To estimate the number of instars, the following measurements were taken: total body length (TL), lateral length of the head capsule (LLH, a line drawn from the base of the labral fan stalk to the posterior limit of the head, passing through the ocelli), and the width of the frontoclypeal apotome (WFA) (as in Alencar et al. 2001). The measurements were taken under a stereomicroscope (Leica M165C model; Leica, Wetzlar, Germany) with a camera attached (DFC420 model; Leica, Wetzlar, Germany), using a self-assembly program (LAS version 3.7). A Pearson analysis was used to evaluate possible correlations between the measured structures (TL, LLH, WFA) and to eliminate correlated metrics.
To test the hypothesis that the number of instars of S. guianense could be 6, 7, or 8, we considered the following steps: a) determination of the size of the 1st and last instars, which were easily recognized by their structural characteristics (Fig. 1); b) analysis of the distribution frequency of the intermediate measurements to estimate the intermediate stages, testing the hypothesis that S. guianense has 6 (4 intermediate), 7 (5 intermediate), or 8 (6 intermediate) instars; c) performing 3 ANOVAs with an a posteriori Tukey test to determine if the number of instars of S. guianense was 6, 7, or 8, using the measured structures of the 1st and last instars and the sizes of the intermediate instars, which were estimated by frequency distribution analysis; d) finally, we chose the analysis where no overlapping instars were observed.
Out of 29 sites sampled in the study area, 9 had S. guianense: 8 in Piauí and 1 in Ceará State (Fig. 2). In total, 264 larvae from 1 river (Jacareí) were measured (LLH, TL, WFA). We verified the relationship between WFA, TL, and LLH, and all 3 measurements were highly correlated (Fig. 3). We therefore only considered LLH values in determining the number of instars. Measurements of the intermediate stages are shown in Fig. 4. The ANOVA and Tukey tests indicated that S. guianense has 6 instars, because the analysis with 7 or 8 instars resulted in overlapping instars (Fig. 5).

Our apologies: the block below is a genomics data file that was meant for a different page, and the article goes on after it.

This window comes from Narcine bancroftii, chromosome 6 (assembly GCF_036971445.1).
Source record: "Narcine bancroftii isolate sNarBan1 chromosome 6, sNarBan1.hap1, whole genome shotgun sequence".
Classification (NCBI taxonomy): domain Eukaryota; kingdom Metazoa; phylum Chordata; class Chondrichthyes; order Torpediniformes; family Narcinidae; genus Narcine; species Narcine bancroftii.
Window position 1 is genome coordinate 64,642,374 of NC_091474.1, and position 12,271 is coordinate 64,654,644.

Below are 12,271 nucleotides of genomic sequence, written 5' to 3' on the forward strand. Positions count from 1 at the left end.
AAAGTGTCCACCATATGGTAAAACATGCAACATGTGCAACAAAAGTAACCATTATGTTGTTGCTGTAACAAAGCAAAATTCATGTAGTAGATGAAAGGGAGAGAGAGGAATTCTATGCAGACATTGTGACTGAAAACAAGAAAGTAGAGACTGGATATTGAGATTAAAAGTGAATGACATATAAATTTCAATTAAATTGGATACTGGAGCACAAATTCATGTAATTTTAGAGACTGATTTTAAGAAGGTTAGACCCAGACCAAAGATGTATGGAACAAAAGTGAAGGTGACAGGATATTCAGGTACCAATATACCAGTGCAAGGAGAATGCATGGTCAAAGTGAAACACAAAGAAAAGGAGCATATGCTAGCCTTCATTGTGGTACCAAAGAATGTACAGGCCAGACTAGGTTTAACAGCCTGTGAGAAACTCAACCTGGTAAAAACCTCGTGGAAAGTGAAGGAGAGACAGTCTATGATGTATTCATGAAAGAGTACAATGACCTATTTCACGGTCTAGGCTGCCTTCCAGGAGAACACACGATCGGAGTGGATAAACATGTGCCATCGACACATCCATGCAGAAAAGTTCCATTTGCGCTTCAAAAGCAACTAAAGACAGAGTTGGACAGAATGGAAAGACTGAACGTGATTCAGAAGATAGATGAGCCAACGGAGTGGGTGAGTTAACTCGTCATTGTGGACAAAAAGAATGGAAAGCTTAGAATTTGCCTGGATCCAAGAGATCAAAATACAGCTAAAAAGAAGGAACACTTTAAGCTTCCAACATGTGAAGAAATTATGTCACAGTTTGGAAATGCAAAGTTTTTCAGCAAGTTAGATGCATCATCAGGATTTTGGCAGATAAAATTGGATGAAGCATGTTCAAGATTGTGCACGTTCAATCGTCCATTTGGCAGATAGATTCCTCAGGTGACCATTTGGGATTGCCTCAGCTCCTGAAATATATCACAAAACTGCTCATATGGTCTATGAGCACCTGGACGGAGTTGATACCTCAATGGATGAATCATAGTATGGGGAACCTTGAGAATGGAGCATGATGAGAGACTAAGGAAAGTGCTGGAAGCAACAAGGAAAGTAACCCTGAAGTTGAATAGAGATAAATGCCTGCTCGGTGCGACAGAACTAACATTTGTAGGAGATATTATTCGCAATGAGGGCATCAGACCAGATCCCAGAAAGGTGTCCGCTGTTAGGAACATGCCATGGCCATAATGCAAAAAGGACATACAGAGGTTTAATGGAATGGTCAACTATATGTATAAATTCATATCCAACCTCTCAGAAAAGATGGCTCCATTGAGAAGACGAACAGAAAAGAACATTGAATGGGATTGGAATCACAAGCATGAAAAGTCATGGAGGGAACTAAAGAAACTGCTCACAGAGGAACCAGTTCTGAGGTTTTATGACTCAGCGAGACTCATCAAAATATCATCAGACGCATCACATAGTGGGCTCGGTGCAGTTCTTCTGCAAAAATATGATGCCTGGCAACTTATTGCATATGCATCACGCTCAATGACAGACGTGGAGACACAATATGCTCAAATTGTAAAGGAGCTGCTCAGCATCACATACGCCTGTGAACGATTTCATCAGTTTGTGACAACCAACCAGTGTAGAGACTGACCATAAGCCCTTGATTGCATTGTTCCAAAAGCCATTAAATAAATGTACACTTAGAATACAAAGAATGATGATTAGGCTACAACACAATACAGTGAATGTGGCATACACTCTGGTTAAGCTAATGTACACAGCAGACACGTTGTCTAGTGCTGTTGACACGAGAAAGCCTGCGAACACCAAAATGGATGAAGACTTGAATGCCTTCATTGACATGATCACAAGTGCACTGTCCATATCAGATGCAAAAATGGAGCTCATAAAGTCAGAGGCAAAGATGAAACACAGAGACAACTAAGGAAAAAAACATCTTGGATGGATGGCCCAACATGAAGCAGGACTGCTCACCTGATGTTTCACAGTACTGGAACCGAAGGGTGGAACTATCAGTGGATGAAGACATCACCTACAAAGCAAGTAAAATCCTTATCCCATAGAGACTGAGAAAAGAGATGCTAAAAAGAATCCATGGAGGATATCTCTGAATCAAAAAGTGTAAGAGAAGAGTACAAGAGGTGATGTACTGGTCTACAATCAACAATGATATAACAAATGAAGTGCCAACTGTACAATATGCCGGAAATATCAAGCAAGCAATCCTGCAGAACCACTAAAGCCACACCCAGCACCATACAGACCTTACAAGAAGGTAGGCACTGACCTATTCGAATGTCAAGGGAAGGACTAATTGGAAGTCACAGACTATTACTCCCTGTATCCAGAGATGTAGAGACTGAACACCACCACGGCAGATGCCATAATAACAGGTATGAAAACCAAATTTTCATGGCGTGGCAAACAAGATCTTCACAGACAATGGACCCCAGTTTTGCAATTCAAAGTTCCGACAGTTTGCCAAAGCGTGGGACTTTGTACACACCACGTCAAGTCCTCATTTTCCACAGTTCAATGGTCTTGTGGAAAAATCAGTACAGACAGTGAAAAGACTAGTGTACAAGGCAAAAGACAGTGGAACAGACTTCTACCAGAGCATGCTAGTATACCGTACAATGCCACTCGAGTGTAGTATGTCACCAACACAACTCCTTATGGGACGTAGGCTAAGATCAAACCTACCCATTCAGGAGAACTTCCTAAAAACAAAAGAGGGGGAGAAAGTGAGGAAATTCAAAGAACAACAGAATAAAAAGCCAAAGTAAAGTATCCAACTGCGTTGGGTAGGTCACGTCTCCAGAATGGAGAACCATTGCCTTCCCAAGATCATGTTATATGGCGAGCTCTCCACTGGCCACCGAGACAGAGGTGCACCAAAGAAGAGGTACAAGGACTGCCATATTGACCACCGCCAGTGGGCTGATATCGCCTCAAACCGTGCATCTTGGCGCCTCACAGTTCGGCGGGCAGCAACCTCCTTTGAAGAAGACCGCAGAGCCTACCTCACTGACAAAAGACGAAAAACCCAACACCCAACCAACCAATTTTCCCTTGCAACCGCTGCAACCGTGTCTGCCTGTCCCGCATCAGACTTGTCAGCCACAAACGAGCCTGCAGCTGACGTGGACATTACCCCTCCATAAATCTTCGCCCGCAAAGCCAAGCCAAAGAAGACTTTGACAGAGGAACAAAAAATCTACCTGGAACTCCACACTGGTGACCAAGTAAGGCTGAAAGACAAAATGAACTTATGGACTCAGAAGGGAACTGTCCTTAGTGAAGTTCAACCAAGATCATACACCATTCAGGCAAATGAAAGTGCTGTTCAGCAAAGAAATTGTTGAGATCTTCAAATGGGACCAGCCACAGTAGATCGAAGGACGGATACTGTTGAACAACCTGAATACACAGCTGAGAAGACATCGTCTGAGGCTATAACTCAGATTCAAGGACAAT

Simulium guianense is reported here for the first time in the states of Piauí and Ceará, in the Parnaíba River hydrographic basin (Table 1). Immatures of S. guianense were collected in rivers with an average width of 55 m (SD = 31.9; n = 9), average water temperature of 28.4 °C (SD = 1.28; n = 9), pH of 7.28 (SD = 2.31; n = 9), and electrical conductivity of 157.3 µS/cm (SD = 76.1; n = 9) (Table 1).
Immatures were distributed in high density (approximately 30 larvae per cm2) on different substrates such as twigs, branches, macrophytes (including Podostemaceae), and rock. Despite the high density of S. guianense immatures, adults were not observed in anthropophilic activity during the fieldwork.
Predation of immatures by ants (Solenopsis sp.; Hymenoptera: Formicidae) was observed in the Longá River (Fig. 6). At this site, we observed that the river water level went down very fast (observation at the beginning of the dry season), approximately 5 cm in 12 h, leaving larvae and pupae, which were using the bedrock as a substrate, exposed to this predator (Fig. 7). The rapid decrease in the water level of this river made it possible to observe many larvae confined to puddles of water formed in depressions in the rock (Fig. 8).